Baroness Crawley: My Lords, I thank the noble Lord for moving his amendment so persuasively. However, it will not come as a shock to him that I am going to have to reject his amendment.

The greater part of England and Wales is covered by what is termed "controlled airspace". This contains a complex, multi-layered network of routes and airways established over many years to provide a safe
 
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and efficient flow of traffic to and from airports from ground level to the designated international UK airspace exit and entry points, as the noble Lord will know.

There are a number of factors that have to be taken into account when designing airspace. Safety of design is paramount—and we have discussed that at previous stages. I am sure we are all agreed that that must be right. Fly-ability, complexity, air traffic controller workload, and environmental matters all are considered as well. However, government policy does not preclude overflight of national parks or areas of outstanding natural beauty, as it is often impractical to do so.

We understand the concern that noble Lords have expressed about protecting designated areas of the countryside from the noise and visual intrusion effects of overflying aircraft, although the aircraft noise levels will be relatively low. Section 70 of the Transport Act 2000 sets out the Civil Aviation Authority's general duties when exercising its air navigation functions, and specifies how any conflict in the application of these provisions is to be resolved. Section 70(1) makes it clear that the safe provision of air traffic services is the overriding consideration. The authority must also consider secondary issues, such as efficient use of airspace, the interests of stakeholders, environmental matters and, of course, national security objectives. In doing so, if there is a conflict in applying these considerations, the authority must apply them in the manner that it thinks is reasonable.

The Secretary of State has given directions to the authority, under Section 66(1) of the 2000 Act, in respect of all United Kingdom airspace. These are concerned with, among other things, the environmental impact of air operations, and require the authority to perform its air navigation functions in the manner that it thinks best calculated to take into account the need to reduce, control and mitigate as far as possible the environmental impacts of civil aircraft operations, and in particular the annoyance and disturbance caused to the general public arising from aircraft noise and vibration, and emissions from aircraft engines. They also require the authority to take into account the need for environmental impacts to be considered from the earliest possible stages of planning, designing, and revising airspace procedures and arrangements.

Where proposed changes to the design or provision of airspace arrangements or to the use made of them might have a significant detrimental effect on the environment, the authority must notify the Secretary of State of the likely impact and of plans to keep that impact to a minimum. Where those changes might have a significant effect on the level or distribution of noise and emissions in the vicinity of a civil aerodrome, they must also ensure that the manager of the aerodrome, its users, any local authority in the neighbourhood of the aerodrome and other organisations representing the interests of persons in the locality have been consulted.
 
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The Secretary of State has provided guidance to the authority under Section 70 of the Transport Act on environmental objectives to be taken into account when carrying out its air navigation functions. The guidance states that changes to airspace arrangements should be made after consultation only where it is clear that an overall environmental benefit will accrue, and where airspace management considerations and the overriding need for safety allow for no practical alternative. The guidance specifically notes that overflight of national parks or areas of outstanding natural beauty is not precluded. Given the sheer area that they cover, as the noble Lord, Lord Bradshaw, will know—these AONBs and national parks cover about a quarter of England and Wales—I do not see how it could be otherwise that the guidance specifically notes that overflight of national parks is not precluded.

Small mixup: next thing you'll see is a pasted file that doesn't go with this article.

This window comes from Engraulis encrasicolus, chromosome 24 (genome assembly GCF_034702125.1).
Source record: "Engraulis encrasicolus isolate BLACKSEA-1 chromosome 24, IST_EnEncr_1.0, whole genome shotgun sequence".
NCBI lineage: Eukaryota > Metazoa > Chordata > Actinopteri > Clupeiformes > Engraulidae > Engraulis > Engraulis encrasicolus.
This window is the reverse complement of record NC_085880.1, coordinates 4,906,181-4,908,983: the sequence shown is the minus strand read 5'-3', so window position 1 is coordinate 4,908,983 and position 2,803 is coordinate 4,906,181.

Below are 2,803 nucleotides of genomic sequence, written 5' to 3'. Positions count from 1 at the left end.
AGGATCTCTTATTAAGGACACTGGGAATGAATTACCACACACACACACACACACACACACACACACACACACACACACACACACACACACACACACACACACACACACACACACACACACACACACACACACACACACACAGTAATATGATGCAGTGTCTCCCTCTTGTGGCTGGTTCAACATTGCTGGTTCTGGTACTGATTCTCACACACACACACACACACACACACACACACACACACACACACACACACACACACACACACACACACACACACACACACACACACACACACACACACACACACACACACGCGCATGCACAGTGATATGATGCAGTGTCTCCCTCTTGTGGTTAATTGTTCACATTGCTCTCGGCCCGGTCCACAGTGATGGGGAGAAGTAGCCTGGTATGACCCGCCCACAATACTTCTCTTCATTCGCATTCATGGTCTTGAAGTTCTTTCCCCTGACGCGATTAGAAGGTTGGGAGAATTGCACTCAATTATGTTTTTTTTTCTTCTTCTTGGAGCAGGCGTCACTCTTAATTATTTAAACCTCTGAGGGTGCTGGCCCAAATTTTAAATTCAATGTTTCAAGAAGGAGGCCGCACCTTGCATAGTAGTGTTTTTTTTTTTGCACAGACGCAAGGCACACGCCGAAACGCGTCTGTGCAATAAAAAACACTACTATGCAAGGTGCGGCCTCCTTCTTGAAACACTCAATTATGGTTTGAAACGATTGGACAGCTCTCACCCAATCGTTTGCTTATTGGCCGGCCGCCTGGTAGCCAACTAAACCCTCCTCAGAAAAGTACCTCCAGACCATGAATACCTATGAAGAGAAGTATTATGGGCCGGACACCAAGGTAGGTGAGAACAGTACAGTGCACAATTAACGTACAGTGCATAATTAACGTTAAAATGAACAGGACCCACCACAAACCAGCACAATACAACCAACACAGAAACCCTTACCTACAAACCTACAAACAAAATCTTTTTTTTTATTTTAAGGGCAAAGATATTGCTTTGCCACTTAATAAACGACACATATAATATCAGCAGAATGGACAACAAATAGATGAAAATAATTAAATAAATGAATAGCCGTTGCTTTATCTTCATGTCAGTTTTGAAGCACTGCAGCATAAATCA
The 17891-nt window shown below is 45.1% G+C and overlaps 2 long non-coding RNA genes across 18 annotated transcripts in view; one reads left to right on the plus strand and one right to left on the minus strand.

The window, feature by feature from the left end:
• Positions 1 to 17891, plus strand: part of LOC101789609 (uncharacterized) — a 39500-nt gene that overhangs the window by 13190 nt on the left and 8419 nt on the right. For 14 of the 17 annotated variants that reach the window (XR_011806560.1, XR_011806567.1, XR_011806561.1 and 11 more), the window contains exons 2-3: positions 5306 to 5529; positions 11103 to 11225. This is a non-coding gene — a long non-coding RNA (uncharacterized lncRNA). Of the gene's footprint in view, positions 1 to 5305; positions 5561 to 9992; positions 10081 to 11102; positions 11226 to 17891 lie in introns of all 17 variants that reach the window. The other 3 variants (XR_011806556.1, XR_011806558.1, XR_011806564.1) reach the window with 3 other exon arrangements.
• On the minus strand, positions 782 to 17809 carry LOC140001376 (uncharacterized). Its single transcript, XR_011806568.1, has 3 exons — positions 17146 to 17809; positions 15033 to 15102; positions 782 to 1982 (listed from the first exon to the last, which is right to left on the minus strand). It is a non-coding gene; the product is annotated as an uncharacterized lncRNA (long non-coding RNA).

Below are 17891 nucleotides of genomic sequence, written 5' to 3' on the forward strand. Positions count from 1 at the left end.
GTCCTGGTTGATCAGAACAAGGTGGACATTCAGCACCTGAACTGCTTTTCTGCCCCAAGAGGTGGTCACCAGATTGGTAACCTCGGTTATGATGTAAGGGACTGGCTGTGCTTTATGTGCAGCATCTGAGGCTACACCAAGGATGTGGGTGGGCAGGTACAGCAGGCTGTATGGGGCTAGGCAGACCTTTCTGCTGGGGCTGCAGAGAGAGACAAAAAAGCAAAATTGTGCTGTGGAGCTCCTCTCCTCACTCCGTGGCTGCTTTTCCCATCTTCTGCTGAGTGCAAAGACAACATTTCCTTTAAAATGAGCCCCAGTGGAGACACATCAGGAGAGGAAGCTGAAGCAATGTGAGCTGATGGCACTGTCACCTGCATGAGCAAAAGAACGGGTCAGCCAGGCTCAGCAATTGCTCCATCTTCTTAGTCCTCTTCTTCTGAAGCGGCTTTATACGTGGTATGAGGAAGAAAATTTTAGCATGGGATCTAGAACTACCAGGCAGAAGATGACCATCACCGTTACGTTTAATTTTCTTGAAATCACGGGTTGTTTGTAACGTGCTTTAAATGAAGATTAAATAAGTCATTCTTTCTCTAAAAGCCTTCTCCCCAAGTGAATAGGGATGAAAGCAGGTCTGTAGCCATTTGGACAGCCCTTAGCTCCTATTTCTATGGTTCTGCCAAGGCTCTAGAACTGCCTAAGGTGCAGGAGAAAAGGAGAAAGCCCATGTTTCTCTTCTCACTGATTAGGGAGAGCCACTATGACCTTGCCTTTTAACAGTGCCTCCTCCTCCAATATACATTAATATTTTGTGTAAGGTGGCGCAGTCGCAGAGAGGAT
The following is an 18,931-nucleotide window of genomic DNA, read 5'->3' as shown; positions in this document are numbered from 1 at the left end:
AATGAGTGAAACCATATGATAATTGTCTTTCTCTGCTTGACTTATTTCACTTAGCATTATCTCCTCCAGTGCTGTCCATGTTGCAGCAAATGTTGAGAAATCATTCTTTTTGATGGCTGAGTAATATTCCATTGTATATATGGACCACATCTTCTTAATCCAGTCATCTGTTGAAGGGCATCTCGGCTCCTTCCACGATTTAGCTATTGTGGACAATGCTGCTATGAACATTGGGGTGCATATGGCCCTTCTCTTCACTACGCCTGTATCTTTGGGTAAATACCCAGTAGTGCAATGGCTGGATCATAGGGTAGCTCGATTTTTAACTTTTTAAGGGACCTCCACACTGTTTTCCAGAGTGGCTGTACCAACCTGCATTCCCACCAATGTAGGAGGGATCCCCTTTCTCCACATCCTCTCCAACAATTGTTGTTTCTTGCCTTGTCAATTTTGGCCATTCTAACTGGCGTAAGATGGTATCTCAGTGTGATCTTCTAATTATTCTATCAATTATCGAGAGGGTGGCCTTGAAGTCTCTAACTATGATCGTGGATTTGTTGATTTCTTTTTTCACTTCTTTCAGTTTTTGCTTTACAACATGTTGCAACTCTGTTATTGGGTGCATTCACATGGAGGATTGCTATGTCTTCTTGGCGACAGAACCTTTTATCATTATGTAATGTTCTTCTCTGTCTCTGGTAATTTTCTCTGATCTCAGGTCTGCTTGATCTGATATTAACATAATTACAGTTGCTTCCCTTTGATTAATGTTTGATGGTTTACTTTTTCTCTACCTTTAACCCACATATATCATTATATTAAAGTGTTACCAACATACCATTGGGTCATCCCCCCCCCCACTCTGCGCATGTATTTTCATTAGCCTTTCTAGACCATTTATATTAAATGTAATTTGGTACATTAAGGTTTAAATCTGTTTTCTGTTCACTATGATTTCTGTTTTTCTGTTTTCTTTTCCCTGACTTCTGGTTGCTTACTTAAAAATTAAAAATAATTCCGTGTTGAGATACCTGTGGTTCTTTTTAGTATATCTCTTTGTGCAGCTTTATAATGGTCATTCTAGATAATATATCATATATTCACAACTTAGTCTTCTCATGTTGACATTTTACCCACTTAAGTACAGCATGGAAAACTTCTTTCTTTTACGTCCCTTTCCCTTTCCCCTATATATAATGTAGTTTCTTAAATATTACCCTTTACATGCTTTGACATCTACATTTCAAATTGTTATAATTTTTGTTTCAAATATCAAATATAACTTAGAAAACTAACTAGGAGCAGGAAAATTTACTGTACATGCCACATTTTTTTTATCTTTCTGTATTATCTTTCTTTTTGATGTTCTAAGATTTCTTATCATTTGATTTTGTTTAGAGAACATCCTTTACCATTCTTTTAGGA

The guidance does say, however, that the authority's director of airspace policy should, where practical, pursue policies that will help to preserve the tranquillity of the countryside. I hope the noble Lord will see that there is direction and guidance to ensure that the policies do try to preserve the tranquillity of the countryside where that does not increase significantly the environmental burdens on congested areas. As he will know, that is in line with the Government's aim of giving stronger protection to the most valued landscapes in designated national parks and areas of outstanding natural beauty. However, given the geographical constraints of the UK, the location of centres of population, the complex nature of the national traffic service route structure and its interrelationship with adjacent states and the associated international route structure, as well as the military training and danger areas, there is very little scope for air traffic to avoid specific areas on the ground.

In the en route phase of flight—that is, the phase outside terminal airspace—any decision to introduce deviations in routes to avoid specific areas such as the national parks, as this amendment would require, would not be an option. It would require significant additional airspace to control flight profiles, and controller workload to manage such airspace would be significantly increased, leading to reductions in capacity and some safety concerns. From an environmental perspective, the impact of avoiding areas such as the national parks would be greater because aircraft would have to change power settings and configuration to fly less straightforward routes, leading to increased fuel burn and associated emissions.

Where it is possible to avoid overflight of national parks and AONBs below 7,000 feet without adding to those environmental burdens on more densely populated areas, it clearly makes sense—and I take the point made by the noble Lord, Lord Bradshaw—to do so. We want that to be on record. However, government policy will continue to focus on minimising overflight of more densely populated areas below this altitude. In accordance with long established government policy on national parks, we
 
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will continue to give priority to minimising the impact of aircraft noise on as many people as possible. We believe that would strike the right balance, which is what we are looking for.

I hope that explanation of the reasoning behind the Government's policy, which has been that of successive governments, will convince the noble Lord, Lord Bradshaw, and that he will withdraw the amendment.